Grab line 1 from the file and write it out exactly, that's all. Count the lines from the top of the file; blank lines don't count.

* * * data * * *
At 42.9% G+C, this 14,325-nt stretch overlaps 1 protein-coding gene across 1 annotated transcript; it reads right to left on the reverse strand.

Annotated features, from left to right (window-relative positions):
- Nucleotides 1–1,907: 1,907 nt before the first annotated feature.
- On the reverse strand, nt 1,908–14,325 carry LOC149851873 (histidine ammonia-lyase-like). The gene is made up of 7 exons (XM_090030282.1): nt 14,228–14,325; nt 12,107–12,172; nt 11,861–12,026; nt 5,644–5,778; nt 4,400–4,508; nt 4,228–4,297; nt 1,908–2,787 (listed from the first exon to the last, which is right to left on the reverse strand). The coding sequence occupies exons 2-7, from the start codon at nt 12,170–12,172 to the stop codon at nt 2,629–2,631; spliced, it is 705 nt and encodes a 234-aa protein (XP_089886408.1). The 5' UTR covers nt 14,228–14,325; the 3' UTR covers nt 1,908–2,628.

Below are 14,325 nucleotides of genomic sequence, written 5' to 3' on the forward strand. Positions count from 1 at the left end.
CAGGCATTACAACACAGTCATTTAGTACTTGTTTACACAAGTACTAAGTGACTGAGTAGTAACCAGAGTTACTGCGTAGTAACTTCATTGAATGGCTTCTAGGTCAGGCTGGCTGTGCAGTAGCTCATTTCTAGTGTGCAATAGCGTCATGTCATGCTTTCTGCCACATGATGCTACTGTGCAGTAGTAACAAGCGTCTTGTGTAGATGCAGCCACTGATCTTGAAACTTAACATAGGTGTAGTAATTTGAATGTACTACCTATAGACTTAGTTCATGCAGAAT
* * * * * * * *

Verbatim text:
At 42.9% G+C, this 14,325-nt stretch overlaps 1 protein-coding gene across 1 annotated transcript; it reads right to left on the reverse strand.